“Columbine Generation” lost innocence not humanity
One of the most vivid snapshots-in-time of my days in the classroom, as it is likely for every teacher, is the event of April 20, 1999: Columbine.
With one word, the connection is made.
We can analyze, speculate, and opine about the causes and what might have been done to prevent the shootings. But one thing for sure, there was a complete lack of respect on the killers’ parts for their peers and of human life. How much was given to them prior to the killing, we can only surmise.
Recently, Ramin Setoodeh wrote a piece in Newsweek titled “The Columbine Generation” about his experiences that day as a sophomore in Fresno, CA and the consequences of the shootings at Columbine, Virginia Tech, and elsewhere.
He posits that having lost their innocence with the Columbine shootings kids seem to accept school violence as a “matter-of-fact part of their lives.”
I disagree with Setoodeh’s thesis, believing all of us are horrified anew when violent acts are perpetrated, on or off campus. If we weren’t, it would signal an increasingly callous attitude about life, our de-humanization such as what happens in war zones.
No doubt for twenty-somethings, Columbine is seared into their psyches. But the Class of 2009 was in second grade in 1999, and today’s freshmen were in pre-school.
Yes, we have more heightened security in our schools, but that is true everywhere. Psychos and hate-filled, angry people don’t honor the sacred, the reason schools, places of worship, and cemeteries are frequent targets of vandalism and destruction.
Rather than a Columbine Generation, our current one is very much like their parents’ generation, but, nevertheless, very different in the ways they learn in and of the world due primarily to technological advances.
Over the past several generations, the story of teenage angst and struggle has been retold in the medium of film.
Recall the line in “West Side Story” one of the Jets delivers to the police lieutenant: “When you was my age? You was never my age, not you, not my parents!”
Moderns don’t have a monopoly on concerns about youth.
This gem ostensibly comes from Peter the Hermit who in the 13th century got us on the path of permanent conflict with the Muslim world by organizing the First Crusade:
“The world is passing through troublous times. The young people of today think of nothing but themselves. They have no reverence for parents or old age. They are impatient of all restraint. They talk as if they knew everything, and what passes for wisdom with us is foolishness with them. As for the girls, they are forward, immodest and unladylike in speech, behavior and dress.”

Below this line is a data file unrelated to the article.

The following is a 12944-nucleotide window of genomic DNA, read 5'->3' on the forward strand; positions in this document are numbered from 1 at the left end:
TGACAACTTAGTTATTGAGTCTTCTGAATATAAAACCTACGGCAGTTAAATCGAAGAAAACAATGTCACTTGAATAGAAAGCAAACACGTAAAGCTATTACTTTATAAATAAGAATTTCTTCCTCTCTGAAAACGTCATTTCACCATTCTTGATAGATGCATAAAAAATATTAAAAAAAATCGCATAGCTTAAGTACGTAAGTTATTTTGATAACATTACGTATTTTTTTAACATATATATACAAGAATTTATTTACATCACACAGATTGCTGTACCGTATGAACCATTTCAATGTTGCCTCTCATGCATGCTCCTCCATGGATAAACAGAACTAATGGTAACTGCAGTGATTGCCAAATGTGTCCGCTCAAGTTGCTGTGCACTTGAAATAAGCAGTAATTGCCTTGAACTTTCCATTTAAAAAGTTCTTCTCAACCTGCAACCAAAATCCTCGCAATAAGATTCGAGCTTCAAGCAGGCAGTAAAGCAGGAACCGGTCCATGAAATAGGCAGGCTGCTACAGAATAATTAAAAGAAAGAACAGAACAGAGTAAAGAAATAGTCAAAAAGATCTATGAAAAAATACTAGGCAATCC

And 2,000 years before him, the Greek poet Hesiod supposedly proclaimed, “I see no hope for the future of our people if they are dependent on the frivolous youth of today, for certainly all youth are reckless beyond words. When I was a boy, we were taught to be discrete and respectful of elders, but the present youth are exceedingly wise and impatient of restraint.”
Essentially, youth today do what the 1500 generations that have passed since Hesiod uttered his despair did: rebel and experiment, grapple and struggle. It comes with the territory. But in the end, they crave respect through discipline, guidance, and an education that will allow them to lead meaningful, dignified and happy lives.
At our last Board of Education meeting, the BOE met with a contingent of high school students to talk about where the school is and the direction it ought to go.
The first message I got was the moving of the middle school program to the high school campus is no big deal. In fact, students are looking forward to it in terms of additional bodies that will bolster class sizes of endangered programs.
Another message was “we want more!” They offered thoughtful suggestions for new and restructured classes in the arts, including keyboard so even non-artists can participate, foreign language, and additional Advanced Placement courses.
The students also saw the move as an opportunity for mentoring, both within the context of one-on-one relationships—restarting the Link Crew—and activities.
Later, Cheryl Holmberg of the Clear Creek Rock House, which serves as a safe place for students after school, gave an overview of their program that includes mentoring, tutoring, participatory activities, and assets development.
In both settings, a young man gave testimony to how his participation in the boxing program lead by SRO Beau Campbell got him on the right track personally and academically. Both said their grades have risen markedly and are set on positive courses in their lives, one volunteering with Clear Creek Fire and Rescue.
Prior to the meeting, Principal Jeff Miller commented to me that he believes the students of Clear Creek are “good kids.” What I heard and saw affirmed his perspective.
In the end, it is about respect—having, giving, and receiving—and that should be the lesson of Columbine.